New Hampshire Criminal Law Basics: Frequently Asked Questions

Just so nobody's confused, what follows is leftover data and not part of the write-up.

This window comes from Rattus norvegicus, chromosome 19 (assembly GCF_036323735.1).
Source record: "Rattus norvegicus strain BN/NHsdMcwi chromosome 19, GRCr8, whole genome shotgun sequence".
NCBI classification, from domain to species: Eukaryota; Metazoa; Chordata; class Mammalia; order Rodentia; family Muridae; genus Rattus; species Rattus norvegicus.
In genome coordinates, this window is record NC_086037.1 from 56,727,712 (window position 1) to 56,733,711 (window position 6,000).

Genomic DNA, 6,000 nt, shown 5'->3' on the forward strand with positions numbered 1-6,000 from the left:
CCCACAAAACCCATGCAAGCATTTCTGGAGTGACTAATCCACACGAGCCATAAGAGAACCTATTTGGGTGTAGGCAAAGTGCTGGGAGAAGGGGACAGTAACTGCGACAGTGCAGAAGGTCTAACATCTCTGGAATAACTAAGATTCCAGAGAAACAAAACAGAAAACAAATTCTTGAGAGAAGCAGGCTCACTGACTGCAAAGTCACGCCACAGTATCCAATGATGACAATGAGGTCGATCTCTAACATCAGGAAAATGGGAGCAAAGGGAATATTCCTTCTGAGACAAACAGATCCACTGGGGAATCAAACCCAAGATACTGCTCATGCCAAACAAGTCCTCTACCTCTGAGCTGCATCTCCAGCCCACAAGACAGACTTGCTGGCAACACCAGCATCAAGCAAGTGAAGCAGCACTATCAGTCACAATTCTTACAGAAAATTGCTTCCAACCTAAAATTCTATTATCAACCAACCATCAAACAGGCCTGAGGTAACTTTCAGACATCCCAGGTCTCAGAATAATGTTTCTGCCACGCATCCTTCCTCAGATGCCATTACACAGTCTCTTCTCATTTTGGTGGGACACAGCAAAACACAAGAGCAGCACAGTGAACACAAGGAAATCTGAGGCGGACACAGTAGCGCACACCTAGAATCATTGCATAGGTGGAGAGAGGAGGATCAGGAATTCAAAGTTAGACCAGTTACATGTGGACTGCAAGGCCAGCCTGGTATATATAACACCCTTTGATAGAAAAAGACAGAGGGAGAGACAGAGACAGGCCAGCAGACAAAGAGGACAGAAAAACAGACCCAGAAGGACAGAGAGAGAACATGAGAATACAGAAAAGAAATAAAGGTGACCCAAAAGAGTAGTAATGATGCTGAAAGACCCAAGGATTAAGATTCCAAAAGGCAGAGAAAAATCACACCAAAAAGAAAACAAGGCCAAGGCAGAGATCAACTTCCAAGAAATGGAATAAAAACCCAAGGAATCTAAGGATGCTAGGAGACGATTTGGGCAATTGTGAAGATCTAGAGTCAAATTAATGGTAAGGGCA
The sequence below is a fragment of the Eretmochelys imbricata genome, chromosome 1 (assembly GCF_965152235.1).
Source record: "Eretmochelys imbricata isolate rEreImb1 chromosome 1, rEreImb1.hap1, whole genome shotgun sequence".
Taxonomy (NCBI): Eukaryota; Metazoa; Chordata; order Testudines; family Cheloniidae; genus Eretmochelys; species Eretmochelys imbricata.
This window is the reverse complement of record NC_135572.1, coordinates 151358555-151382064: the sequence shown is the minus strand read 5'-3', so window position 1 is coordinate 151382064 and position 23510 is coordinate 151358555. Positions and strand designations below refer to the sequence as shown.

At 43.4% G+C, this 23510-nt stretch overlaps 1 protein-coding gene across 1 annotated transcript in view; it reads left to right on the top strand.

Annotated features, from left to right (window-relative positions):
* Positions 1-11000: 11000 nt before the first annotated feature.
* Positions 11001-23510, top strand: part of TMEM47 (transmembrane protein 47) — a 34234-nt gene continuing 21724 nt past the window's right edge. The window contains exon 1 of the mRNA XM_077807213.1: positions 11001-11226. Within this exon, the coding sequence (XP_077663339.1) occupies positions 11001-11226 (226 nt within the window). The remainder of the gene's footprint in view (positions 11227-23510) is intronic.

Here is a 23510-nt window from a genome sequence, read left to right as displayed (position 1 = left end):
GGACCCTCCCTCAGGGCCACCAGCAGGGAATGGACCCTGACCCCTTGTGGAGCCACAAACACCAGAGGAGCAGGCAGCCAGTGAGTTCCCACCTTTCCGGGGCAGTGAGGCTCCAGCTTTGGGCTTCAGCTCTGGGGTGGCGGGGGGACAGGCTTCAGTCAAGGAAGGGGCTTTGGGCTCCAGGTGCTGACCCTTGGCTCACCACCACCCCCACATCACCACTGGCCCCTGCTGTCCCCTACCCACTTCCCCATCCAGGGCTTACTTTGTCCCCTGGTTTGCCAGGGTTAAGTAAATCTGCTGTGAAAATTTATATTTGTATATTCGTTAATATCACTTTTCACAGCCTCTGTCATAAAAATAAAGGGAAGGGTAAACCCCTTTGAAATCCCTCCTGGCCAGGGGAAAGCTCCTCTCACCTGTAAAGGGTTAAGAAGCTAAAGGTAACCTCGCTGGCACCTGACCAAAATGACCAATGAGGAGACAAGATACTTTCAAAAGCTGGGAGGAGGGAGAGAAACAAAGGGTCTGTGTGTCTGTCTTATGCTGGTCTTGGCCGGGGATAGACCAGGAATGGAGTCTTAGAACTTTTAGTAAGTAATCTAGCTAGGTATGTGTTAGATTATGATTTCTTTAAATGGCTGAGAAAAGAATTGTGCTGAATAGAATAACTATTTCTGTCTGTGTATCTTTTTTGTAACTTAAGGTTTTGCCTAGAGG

Frequently Asked Questions about New Hampshire Criminal Law: 1.What is an "arraignment"? 2.The officer never read me my Miranda rights. Shouldn't the case be dismissed? 3.What is the difference between a misdemeanor and a felony? 4.What is a probable cause hearing? 5.Can I get a transcript of what happened at the Grand Jury? 6.If I go to jail, can I get released early with Good Time? 7.Can my criminal record be used against me in court? 8.Anything I did before I turned 18 is erased from my record, right? 9.Do I need a lawyer? 1. What is an "arraignment"? An arraignment is an initial court appearance, where a criminal defendant is informed of the charge or charges against him or her. The judge will also set bail (or review the bail set by a bail commissioner at the time of arrest) and advise you if there are any conditions to your release. Standard conditions of bail may include not possessing firearms, not consuming alcohol or drugs, and not committing any new crimes. You should retain a lawyer prior to your arraignment if at all possible. If you cannot afford to hire your own lawyer, you may apply for a court-appointed lawyer, but only in cases where the possible punishment includes jail. 2. The officer never read me my Miranda rights. Shouldn't the case be dismissed? Every legal right has a corresponding legal remedy. What does that mean? It means that dismissing a case is not the ordinary remedy for a violation of your Miranda rights. For Miranda to apply, two things must occur. First you must be "in custody." Second, the police must be interrogating or questioning you. Standard questions, such as your name and date of birth are typically not considered police interrogation. When the police fail to advise you of your Miranda rights, and then proceed to ask you questions designed to elicit incriminating responses, your statements cannot be introduced as evidence against you at a trial. However, before the statements will be excluded, your lawyer must file a motion (a written request) with the court to suppress (or keep out) your statements. 3. What is the difference between a misdemeanor and a felony? In New Hampshire, there are class A and class B misdemeanors. A class B misdemeanor is punishable by a fine, but not by jail. A class A misdemeanor is punishable by up to a year in the county jail, plus a fine of up to $2000. There are different types of felonies, but all are punishable by incarceration of more than one year. A class B felony is punishable by up to 3 1/2 to 7 years in prison. A class A felony is punishable by up to 7 1/2 to 15 years in prison. The major difference between a class A misdemeanor and any felony offense is the length of possible jail time, and where it is served. A sentence of one year or less is served at the local county jail. A sentence of one year or more is served at the New Hampshire State Prison. 4. What is a probable cause hearing? A probable cause hearing is a preliminary hearing in a district court. If you have been charged with a felony offense, but have not yet been indicted by a grand jury, you are entitled to a probable cause hearing. A district court judge cannot find you guilty or not guilty of a felony, but can dismiss the case if the judge finds that there is insufficient evidence linking you to the crime charged. At a probable cause hearing, hearsay (out of court statements by a person other than the witness who is testifying) is admissible, the rules of evidence do not apply, and proof beyond a reasonable doubt is not required. If you are charged with a felony, it is important to consult with an attorney as soon as possible. In some cases, the prosecutor may consider reducing the charge. If charge remains a felony, there are a number of strategic decisions to discuss with your attorney before the probable cause hearing. 5. Can I get a transcript of what happened at the Grand Jury? In New Hampshire, grand jury proceedings are closed, secret proceedings. With few exceptions, grand jury proceedings are not recorded, and there is no transcript of what takes place. If you believe that you are the target of a grand jury investigation, you should speak with a lawyer immediately. 6. If I go to jail, can I get released early with Good Time? Whether you are eligible for time off of your sentence for good behavior depends upon what type of sentence you receive. If you are sentenced to serve a sentence at the county house of corrections, you may be eligible for release after serving 2/3 of your sentence. Thus, a person ordered to serve 12 months in the county jail, may be eligible for release after serving 8 months of the sentence. However, if you are sentenced to serve a state prison sentence, there is no early release for good behavior. A state prison sentence has both a minimum and maximum term. The minimum date is the earliest date at which an inmate is eligible for parole. The maximum date is the longest possible time an inmate may be incarcerated. Thus, a person sentenced to serve 3 1/2 - 7 years in prison is not eligible for parole until he or she serves at least 3 1/2 years, and can remain incarcerated for up to 7 years. 7. Can my criminal record be used against me in court? A judge may consider your criminal record when setting bail. However, your past criminal record may not be used to prove that you are guilty of the crime now being charged. There are some exceptions to this, such as when you are charged with a second or subsequent offense of the same kind. For example, to be convicted of a second offense DWI, the State must prove that you were convicted of the first offense. More importantly, if you are convicted, the judge may consider your criminal history in determining what sentence is appropriate in your case. 8. Anything I did before I turned 18 is erased from my record, right? No. It is a common misconception that a person's juvenile record is "erased" when they turn 18. First, in New Hampshire, a person who is 17 will be prosecuted as an adult. Second, juvenile records (court proceedings for persons under 17 years of age) are sealed to the public only. Juvenile records are still accessible by police and prosecutors. 9. Do I need a lawyer? If you are a suspect in a criminal investigation or are charged with a felony, misdemeanor, or serious motor vehicle offense, you should consult with an experienced criminal defense lawyer as early as possible. What could be more important than protecting your freedom? Additionally, there may be serious and long-term implications to a criminal or motor vehicle conviction. Certain convictions will affect your employment, professional licensing, or ability to drive. An experienced defense lawyer will help you limit your risks and defend your rights. Nobody wants to miss an opportunity to be acquitted, to have a charge dismissed or to have evidence suppressed, or, if a penalty is unavoidable, minimize the impact to oneself or one's family. You should hire an experienced defense lawyer, who will carefully review the evidence and law in your case, and make sure your rights are protected.